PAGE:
What did John mean by saying, “Behold the Lamb of God”? Behold, in the Latin, “ecce,” is a note of admiration, of wonderment, of exclamation. “Behold the Lamb of God!” There was nothing of greater wonder ever seen than that God, Himself, should provide the Lamb for the burnt offering, that He should provide His only Son out of His very bosom, that He should give the delight of His heart to die for us! Well may we behold this great wonder! Angels admire and marvel at this mystery of godliness—God manifest in the flesh! They have never left off wondering and adoring the grace of God that gave Jesus to be the sacrifice for guilty men. Behold and wonder, never leave off wondering—tell it as a wonder, think of it as a wonder, sing of it as a wonder! Even in heaven you will not cease to wonder at this glorious Lamb of God!
I think that John also meant his disciples to consider, when he said to them, “Behold the Lamb of God!” So we say to you, “Think of Him, study Him, know all that you can about Him, look Him up and down. He is God—do you understand that He stood in the sinner’s place? He is man—do you know how near akin He is to you, how sympathetic He is—a brother born for your adversity? The person of Christ is a great marvel—how can God and man be in one person? It is impossible for us to tell. We believe what we cannot comprehend and we rejoice in what we cannot understand! He whom God has provided to be your Savior is both God and man—He can lay His hand upon both parties. He can touch your manhood in its weakness and touch the Godhead in its all-sufficiency! Study Christ! The most excellent of all the sciences is the knowledge of a crucified Savior. He is most learned in the university of heaven who knows most of Christ. He who has known most of Him still says that His love surpasses knowledge. Behold Him, then, with wonder! And behold Him with thankfulness. But when John says, “Behold the Lamb of God!” he means more than wondering or considering. “Looking” is used in Scripture for faith—“Look unto Me and be you saved.” Therefore we sing—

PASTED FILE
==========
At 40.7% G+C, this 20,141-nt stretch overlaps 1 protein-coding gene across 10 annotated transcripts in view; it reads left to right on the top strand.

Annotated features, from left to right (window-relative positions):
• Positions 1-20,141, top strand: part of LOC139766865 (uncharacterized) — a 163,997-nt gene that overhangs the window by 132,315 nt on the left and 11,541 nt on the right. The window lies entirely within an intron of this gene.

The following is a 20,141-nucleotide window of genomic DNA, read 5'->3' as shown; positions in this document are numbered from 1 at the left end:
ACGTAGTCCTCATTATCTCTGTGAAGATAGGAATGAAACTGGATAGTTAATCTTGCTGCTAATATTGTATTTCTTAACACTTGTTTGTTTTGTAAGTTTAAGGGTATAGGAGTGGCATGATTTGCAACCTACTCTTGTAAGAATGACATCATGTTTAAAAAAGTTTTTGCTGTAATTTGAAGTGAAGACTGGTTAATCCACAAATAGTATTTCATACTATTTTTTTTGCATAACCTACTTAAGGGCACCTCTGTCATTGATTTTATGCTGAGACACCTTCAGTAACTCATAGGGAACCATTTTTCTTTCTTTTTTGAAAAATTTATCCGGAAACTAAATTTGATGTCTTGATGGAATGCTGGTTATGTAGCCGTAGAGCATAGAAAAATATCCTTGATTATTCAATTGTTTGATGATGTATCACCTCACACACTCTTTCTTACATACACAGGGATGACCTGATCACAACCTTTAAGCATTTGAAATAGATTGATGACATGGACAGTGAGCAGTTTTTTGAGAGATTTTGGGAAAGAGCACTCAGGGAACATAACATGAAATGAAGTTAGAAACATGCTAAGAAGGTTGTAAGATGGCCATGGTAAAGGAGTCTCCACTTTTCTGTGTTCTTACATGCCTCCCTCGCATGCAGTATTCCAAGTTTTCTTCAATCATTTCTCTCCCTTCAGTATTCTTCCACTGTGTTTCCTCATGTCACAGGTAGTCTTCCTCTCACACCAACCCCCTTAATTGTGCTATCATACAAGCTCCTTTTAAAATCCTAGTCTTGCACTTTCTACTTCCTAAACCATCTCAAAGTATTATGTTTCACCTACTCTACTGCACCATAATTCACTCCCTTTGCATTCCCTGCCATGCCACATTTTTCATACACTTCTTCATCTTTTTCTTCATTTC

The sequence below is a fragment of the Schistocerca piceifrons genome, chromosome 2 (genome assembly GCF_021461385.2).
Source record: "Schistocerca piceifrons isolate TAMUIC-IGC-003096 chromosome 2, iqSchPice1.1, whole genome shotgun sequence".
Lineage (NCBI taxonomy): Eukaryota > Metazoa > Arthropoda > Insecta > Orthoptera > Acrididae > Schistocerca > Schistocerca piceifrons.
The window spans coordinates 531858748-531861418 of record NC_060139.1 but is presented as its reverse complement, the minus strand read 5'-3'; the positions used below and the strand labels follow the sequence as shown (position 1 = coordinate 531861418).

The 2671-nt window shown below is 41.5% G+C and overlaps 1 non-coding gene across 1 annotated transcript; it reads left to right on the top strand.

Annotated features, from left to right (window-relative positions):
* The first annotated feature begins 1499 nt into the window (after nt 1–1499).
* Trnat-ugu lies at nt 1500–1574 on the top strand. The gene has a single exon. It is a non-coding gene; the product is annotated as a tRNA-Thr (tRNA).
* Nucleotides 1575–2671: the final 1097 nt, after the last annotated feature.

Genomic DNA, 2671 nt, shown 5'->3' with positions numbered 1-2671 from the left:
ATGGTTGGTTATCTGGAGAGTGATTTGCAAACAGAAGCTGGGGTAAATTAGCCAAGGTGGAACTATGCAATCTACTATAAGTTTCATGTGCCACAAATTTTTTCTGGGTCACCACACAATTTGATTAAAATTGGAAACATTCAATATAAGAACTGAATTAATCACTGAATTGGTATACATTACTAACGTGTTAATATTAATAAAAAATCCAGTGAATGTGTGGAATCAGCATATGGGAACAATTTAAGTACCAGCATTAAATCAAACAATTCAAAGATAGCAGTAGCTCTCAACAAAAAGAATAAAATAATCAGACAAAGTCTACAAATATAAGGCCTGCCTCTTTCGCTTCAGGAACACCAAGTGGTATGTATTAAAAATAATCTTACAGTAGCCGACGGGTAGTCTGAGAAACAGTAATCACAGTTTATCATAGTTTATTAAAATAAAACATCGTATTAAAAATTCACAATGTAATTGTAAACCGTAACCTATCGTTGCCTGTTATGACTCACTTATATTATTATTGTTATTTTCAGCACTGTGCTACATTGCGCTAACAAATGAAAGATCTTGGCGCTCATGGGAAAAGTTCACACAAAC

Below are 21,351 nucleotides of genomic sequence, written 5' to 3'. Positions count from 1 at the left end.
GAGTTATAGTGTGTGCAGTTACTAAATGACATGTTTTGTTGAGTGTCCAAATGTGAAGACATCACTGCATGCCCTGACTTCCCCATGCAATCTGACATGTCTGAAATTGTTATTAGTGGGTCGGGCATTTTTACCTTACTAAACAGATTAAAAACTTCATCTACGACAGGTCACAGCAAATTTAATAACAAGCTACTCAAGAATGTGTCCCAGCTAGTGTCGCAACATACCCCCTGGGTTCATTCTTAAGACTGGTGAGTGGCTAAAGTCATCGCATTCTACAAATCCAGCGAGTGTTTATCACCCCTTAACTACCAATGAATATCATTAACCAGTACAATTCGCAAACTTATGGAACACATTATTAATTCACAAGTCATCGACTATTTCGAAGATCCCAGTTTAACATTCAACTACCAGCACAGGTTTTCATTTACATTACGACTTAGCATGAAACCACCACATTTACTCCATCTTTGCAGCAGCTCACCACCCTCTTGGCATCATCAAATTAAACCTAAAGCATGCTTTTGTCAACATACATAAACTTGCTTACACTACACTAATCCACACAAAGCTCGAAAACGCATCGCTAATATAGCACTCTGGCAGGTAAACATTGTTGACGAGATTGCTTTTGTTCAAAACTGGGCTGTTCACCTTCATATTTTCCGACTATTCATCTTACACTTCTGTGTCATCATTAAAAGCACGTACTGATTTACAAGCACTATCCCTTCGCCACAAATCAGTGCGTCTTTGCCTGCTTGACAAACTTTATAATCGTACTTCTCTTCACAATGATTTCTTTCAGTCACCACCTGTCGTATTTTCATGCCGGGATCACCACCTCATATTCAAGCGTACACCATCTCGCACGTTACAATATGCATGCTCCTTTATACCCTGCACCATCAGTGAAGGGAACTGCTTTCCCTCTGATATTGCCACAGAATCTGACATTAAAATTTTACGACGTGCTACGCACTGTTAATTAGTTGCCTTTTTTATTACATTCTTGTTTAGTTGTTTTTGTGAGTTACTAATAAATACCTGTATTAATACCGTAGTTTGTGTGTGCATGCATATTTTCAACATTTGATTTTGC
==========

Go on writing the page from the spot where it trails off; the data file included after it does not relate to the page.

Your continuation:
“There is life for a look at the crucified One,
There is life at this moment for you!”

Beholding is a steady kind of looking. Believe then, in Christ with a solid, abiding confidence. Come, you sinners, come, and trust your Savior, not for tonight, only, but forever! Believe that He is able and willing to save you and trust Him to do so—

“Venture on Him, venture wholly,
Let no other trust intrude.”

Take your eyes off everything else and behold the Lamb of God! You need not see anything else, nothing else is worth seeing, but behold Him. See how He takes your guilt, see how He bears it, see how He sinks under it and yet rises from it, crying, “It is finished!” He gives up the ghost. He is buried. He rises again from the dead because He is accepted of God and His redeeming work is done. Trust Him, trust Him, trust Him! “Look and live,” is now our message—not, “do and live,” but, “live and do!” If you ask how you are to live, our answer is look, trust, believe, confide, rest in Christ—and the moment you do so, you are saved!

But, once more, when John said to His disciples, “Behold the Lamb of God!” it was a hint that they should leave off looking at John and turn their attention wholly to Jesus and follow Him. Hence we find that John’s two disciples left him and became the disciples of Christ. Beloved, we who preach long to have your attention, but when you give your attention to us, our longing, then, is to pass it on to Christ our Lord. Look on Him and follow Him, not us! What can we do, poor creatures that we are? Look unto Him! Mark His footsteps! Walk in them. Do as He bids you! Take Him for your Lord, become His disciples, His servants. Behold the Lamb of God and always behold Him! Look to Him, look up to Him and follow where He leads the way. — 

Charles Spurgeon